Throughout the book there is a persistent dualism between the ordinary and the downright bizarre, making it a fantastic trip which never loses its attraction or veneer.
By turns hysterically funny and uniquely disturbing, Satan Wants Me is a vividly compelling trawl through the dark, hallucinogenic underbelly of swinging '60s London... There is more sex, magic, drugs and rock and roll between these pages than in most people's lifetime.
Peter's diary is hilarious if not a little disturbing. One minute he's chatting about the recent split of The Rolling Stones, and the next quoting the 16th-century alchemist Paracelsus.
I have spent the last few months telling everyone I meet how fantastic this book is. Satan Wants Me is beautifully written and laced with a wonderful black wit. Sixties London is brought to life in a flurry of colour and mini skirts and, if you weren't there, Irwin makes you wish you had been.
The Sixties, youth and Dennis Wheatley novels are easy targets for satire, but when the writing is as good as this, who cares? Irwin's narrative repeatedly wrong-foots the reader, subverts every cliche and slyly raises intelligent philosophical conundrums disguised as hilarious LSD-induced rants.
Pulsing with lurid detail and swarming with perverse characters- Aleister Crowley, Rimbaud and Janis Joplin all flit past -Irwin's erudite, sabre-sharp novel closes the gap between psychedelia and psychosis. A bad trip but a great journey.
In textured, eccentric prose, Irwin takes us back to the summer of 1967, where his antihero keeps a diary that becomes the bizarre story of the quest for a virgin to seduce and sacrifice.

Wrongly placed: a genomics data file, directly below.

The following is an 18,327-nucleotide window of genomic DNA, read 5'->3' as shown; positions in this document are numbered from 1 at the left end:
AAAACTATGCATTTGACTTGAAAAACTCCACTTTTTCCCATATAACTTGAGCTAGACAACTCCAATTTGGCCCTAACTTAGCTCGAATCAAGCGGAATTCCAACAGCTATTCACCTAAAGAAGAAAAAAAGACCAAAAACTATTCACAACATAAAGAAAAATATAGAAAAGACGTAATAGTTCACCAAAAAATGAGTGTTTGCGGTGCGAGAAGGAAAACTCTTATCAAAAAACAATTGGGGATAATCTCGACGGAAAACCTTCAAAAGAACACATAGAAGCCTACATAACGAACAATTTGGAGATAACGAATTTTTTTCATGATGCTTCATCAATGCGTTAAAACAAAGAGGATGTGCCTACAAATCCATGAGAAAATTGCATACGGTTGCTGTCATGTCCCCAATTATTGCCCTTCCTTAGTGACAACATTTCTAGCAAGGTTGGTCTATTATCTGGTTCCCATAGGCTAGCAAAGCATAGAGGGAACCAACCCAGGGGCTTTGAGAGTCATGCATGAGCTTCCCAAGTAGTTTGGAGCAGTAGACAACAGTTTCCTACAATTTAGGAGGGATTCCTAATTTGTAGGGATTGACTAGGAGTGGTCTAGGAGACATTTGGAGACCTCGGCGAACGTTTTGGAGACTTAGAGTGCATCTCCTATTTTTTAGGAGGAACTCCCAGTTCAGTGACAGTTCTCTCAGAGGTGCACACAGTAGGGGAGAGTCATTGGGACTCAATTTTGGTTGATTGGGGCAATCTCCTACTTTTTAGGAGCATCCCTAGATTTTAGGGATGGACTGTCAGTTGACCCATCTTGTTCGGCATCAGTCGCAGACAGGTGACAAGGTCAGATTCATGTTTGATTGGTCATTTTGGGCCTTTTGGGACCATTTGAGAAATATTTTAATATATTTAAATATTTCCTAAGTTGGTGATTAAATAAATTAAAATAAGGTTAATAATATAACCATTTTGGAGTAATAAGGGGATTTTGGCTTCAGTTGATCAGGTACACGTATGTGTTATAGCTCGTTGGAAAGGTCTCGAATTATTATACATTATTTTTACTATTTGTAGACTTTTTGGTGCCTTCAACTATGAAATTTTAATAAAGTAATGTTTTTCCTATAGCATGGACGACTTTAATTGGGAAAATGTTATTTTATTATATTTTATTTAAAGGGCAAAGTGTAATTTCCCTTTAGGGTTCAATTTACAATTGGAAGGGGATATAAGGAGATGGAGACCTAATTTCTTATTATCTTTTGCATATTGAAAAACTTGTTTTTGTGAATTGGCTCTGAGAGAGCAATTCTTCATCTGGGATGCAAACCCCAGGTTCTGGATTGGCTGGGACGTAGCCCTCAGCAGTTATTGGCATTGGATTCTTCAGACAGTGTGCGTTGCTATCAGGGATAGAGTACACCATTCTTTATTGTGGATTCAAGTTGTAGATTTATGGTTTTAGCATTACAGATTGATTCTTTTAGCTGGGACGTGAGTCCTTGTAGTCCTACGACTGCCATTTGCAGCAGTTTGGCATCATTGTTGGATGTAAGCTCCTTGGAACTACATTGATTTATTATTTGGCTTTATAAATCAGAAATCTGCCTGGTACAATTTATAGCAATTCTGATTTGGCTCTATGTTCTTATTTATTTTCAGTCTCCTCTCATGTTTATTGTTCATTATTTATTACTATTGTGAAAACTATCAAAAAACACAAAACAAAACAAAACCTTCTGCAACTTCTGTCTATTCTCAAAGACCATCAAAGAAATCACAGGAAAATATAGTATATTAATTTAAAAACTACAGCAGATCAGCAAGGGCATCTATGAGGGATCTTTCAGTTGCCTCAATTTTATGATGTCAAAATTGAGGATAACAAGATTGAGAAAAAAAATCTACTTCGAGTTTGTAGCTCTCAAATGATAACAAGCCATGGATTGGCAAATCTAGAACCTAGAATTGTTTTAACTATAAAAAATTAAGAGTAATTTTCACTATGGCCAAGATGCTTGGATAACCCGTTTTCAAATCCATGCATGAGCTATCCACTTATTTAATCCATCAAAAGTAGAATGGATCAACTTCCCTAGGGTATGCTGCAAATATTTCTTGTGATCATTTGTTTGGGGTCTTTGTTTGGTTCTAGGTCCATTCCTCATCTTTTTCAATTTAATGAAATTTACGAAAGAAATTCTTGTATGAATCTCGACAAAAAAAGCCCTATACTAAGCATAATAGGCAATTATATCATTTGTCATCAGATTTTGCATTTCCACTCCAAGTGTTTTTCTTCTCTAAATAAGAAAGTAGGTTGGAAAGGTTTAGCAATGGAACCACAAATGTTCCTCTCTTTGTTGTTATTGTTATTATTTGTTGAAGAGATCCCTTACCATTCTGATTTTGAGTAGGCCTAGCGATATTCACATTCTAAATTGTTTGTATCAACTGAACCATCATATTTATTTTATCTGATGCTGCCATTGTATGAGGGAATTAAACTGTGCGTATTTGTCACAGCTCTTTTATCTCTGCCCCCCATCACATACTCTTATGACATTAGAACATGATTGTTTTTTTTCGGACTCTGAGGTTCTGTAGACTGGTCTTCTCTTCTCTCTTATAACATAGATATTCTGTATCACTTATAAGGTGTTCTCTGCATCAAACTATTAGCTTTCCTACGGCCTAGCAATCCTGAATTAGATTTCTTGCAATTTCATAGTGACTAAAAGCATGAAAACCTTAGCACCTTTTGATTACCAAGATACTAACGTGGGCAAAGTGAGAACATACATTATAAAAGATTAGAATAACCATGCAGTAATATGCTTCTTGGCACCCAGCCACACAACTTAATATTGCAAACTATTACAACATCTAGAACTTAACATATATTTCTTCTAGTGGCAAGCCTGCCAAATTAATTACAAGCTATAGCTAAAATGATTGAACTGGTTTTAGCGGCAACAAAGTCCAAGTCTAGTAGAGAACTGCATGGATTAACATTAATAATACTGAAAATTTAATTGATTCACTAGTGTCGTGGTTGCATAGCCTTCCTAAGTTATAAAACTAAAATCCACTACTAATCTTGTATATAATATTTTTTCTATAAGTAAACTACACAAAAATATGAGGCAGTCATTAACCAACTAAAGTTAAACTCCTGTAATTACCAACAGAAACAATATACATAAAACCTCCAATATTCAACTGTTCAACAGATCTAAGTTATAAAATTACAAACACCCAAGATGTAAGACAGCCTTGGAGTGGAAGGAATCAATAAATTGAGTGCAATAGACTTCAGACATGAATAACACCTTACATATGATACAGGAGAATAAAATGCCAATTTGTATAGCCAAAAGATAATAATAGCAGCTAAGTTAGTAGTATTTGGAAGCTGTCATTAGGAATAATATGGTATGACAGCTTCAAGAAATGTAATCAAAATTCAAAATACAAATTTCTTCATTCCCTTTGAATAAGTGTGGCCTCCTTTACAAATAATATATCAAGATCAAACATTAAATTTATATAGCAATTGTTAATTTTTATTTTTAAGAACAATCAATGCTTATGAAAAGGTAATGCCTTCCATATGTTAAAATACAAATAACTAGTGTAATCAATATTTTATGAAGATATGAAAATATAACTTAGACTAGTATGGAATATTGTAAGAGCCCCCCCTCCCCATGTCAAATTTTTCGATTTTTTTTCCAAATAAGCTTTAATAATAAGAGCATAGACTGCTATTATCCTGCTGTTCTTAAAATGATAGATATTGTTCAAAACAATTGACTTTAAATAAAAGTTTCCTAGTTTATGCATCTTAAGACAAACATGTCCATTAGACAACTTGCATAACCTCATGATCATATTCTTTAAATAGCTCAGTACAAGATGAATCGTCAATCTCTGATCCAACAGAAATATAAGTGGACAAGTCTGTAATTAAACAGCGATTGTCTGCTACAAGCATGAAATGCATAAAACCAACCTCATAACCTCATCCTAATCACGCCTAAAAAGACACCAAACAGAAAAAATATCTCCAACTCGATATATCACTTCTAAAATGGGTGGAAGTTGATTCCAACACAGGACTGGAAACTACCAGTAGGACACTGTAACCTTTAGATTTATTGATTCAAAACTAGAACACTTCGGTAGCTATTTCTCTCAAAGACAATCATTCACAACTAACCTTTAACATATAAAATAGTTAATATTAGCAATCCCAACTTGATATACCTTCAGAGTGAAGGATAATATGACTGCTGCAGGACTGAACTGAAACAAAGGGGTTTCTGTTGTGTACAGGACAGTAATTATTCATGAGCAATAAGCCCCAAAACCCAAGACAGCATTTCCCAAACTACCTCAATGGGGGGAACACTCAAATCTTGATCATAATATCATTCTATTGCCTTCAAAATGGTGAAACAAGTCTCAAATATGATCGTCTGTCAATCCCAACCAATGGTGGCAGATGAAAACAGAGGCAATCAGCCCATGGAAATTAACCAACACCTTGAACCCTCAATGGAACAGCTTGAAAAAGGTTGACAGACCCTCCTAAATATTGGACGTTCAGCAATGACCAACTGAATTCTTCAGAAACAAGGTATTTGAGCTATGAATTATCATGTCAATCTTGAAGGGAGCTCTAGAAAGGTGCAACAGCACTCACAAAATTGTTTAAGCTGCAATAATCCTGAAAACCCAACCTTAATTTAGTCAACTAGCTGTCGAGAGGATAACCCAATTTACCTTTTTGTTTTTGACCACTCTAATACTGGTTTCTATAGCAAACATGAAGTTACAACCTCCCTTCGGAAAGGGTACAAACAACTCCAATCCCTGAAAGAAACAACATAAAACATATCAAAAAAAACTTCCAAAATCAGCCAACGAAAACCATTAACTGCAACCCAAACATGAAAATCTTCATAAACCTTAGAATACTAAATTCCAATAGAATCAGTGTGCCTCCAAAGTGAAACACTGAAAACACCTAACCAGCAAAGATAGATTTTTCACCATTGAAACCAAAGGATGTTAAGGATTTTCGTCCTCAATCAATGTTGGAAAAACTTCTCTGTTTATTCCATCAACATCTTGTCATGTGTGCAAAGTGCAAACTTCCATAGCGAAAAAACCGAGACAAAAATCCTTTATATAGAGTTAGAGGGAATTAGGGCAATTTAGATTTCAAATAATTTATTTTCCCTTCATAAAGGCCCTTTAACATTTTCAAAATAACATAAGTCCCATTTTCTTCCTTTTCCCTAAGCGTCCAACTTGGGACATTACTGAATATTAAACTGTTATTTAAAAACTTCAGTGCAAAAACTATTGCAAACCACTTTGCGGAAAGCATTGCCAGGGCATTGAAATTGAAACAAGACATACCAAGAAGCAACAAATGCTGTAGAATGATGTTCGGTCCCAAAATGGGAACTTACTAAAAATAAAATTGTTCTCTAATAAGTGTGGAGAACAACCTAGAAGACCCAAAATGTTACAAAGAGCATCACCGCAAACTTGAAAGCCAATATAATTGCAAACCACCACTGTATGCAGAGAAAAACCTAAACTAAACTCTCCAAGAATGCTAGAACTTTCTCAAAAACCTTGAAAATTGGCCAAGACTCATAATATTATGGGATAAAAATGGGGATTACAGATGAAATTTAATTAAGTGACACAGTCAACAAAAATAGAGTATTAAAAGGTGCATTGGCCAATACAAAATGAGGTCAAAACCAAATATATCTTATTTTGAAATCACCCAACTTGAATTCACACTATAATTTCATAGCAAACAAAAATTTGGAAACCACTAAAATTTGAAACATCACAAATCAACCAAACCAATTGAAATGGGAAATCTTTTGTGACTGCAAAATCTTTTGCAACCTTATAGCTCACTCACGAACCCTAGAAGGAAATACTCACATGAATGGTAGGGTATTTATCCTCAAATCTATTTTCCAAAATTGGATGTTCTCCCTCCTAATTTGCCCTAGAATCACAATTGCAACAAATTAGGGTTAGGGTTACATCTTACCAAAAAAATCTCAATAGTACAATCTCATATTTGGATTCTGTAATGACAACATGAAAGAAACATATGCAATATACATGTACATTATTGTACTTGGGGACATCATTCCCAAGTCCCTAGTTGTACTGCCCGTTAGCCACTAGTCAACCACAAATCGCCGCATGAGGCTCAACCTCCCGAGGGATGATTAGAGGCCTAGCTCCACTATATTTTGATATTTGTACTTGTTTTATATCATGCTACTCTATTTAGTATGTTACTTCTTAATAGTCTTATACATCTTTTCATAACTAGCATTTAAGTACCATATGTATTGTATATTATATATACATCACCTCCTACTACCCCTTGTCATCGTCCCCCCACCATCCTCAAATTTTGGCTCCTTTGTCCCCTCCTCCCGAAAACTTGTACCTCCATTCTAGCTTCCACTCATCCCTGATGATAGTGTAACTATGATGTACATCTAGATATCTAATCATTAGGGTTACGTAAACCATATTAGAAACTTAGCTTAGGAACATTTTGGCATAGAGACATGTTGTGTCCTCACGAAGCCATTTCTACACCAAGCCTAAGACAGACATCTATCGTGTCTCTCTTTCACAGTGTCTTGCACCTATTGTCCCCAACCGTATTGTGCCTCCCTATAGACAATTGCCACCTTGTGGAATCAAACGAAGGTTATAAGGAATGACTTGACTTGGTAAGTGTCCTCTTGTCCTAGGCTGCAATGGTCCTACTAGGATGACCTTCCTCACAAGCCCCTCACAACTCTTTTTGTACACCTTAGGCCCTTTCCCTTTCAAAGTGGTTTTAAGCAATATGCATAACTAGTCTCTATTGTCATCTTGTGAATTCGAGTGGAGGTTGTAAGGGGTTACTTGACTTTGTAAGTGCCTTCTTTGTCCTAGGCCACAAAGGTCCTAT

There is a good deal of sex and a good deal of wit in Irwin's writing. And it is always pleasant to discover a writer who can make drugs seem interesting to a drugs non-user.
Adrian Mole amongst the Satanists? There’s certainly a touch of Sue Townsend’s provincial solipsist in this dark, comic novel of a young man’s apparent seduction by an occult group in Swiss Cottage. It’s London in 1967 and Peter is a sociology student by day and a wholehearted hippy hedonist by night. A huge pharmacopoeia of drugs washes through him to a soundtrack of Pink Floyd, Bob Dylan, Jefferson Airplane and the Rolling Stones. In very funny but increasingly disturbing entries, his diary records his estrangement from his friends and his rising obsession with the floridly eccentric members of the Black Book Lodge and their blasphemous rituals of sex and power. It’s almost as if Evelyn Waugh had written a Dennis Wheatley plot set in 1960s counterculture.
Robert Irwin is probably the best-kept secret in British fiction, and the brilliant Satan Wants Me is a seductively plotted novel that will sink its tainted claws into you and refuse to let go. A profoundly unwholesome read, charting the progress of a self-serving young sorcerer through the ascending grades of the Black Light Lodge during the 1967 summer of love, it will provide the darkest possible contrast to your balmy, sun-kissed holiday surroundings.
No. of pages: 320
Publication date: 31.10.2019
978 1 912868 20 9
978 1 909232 08 2
Rights sold: UK Paperback (Bloomsbury)